How Dead Investors
. . . and the investment strategy you can adopt to “join” them
Believe it or not, dead investors can have significant advantages over the living.
To start with, obviously . . .
Dead investors can’t panic
A luxury denied to living investors. Who sometimes cut their profits instead of their losses.
Time and again, the novice investor sees the price of his stock fall and begins to worry.
Every day—sometimes every hour—he looks at the price. If the stock has ticked up, he feels relieved. If it’s dropped, he starts to panic. All too often, when a stock’s price continues to fall the level of his panic has reached such a height that there is only one solution: sell the stock!
All too often, he’s sold near the bottom of a bear market, and his relief turns to dismay as the stock begins to climb back to new heights.
Dead investors continue to “own” their stocks come rain or shine.
And over time stocks which have fallen inevitably rise again.
Being immune to emotion-based decisions like fear, greed, and panic, eventually the dead investor’s stocks will return towards their previous value—and probably keep going up.
Dead investors can’t make any (more!) mistakes
Like buying a “hot stock” that turns out to be a turkey. Or taking profits just before the stock doubles in price.
If you have a tendency to procrastinate, you have probably missed out on a number of good buys or sells. Something that is not (or no longer is) a problem for dead investors.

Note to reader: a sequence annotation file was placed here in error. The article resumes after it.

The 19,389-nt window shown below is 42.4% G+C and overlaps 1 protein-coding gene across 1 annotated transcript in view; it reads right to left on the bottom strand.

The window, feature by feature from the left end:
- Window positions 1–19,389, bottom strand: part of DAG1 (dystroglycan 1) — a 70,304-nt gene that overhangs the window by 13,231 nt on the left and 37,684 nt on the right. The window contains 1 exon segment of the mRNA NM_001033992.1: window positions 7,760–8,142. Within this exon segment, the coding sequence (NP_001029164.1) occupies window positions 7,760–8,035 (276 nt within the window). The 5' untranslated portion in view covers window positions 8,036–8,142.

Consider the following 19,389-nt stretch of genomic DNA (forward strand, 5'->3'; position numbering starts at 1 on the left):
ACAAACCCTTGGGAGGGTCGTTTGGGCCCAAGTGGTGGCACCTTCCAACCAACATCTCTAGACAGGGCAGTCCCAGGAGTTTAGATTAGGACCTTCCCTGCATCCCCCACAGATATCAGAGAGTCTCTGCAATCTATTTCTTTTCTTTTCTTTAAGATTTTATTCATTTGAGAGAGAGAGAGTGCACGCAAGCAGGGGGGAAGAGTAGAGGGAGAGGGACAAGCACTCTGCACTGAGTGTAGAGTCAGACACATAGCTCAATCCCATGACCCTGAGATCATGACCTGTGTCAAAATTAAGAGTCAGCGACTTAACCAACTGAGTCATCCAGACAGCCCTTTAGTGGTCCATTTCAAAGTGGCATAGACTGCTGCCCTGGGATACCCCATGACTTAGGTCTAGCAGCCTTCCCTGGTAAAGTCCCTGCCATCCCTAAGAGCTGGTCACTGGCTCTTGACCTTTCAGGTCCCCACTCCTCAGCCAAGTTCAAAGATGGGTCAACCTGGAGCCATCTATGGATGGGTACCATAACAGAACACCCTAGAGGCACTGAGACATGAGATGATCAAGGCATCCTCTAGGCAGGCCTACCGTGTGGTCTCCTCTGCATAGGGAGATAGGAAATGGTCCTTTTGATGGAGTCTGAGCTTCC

Dead investors can’t go out on a limb and “wipe out”
Like a couple I knew (no names to protect the guilty) who were heavily into bitcoin, and planned to sell their house so they could quintuple their bitcoin “investment.”
This was just a month or so before the crypto crash, which took bitcoin from $68,789 to $15,599.
Luckily for them it takes time to sell a house. And they got their first offer just after bitcoin collapsed.
Otherwise, they’d be now homeless.
Dead investors cannot buy or sell anything
How can this be an advantage? you might be thinking. One reason:
Research demonstrates that, on average, inactivity is the most profitable strategy for most investors.
In Trading Is Hazardous to Your Wealth: The Common Stock Investment Performance of Individual Investors, published in The Journal of Finance, Brad Barber and Terrance Odean, of Graduate School of Management at the University of California, Davis conclude that:
Individual investors who hold common stocks directly pay a tremendous performance penalty for active trading. Of 66,465 households with accounts at a large discount broker during 1991 to 1996, those that trade most earn an annual return of 11.4 percent, while the market returns 17.9 percent. The average household earns an annual return of 16.4 percent, tilts its common stock investment toward high-beta, small, value stocks, and turns over 75 percent of its portfolio annually. Overconfidence can explain high trading levels and the resulting poor performance of individual investors. Our central message is that trading is hazardous to your wealth [emphasis added].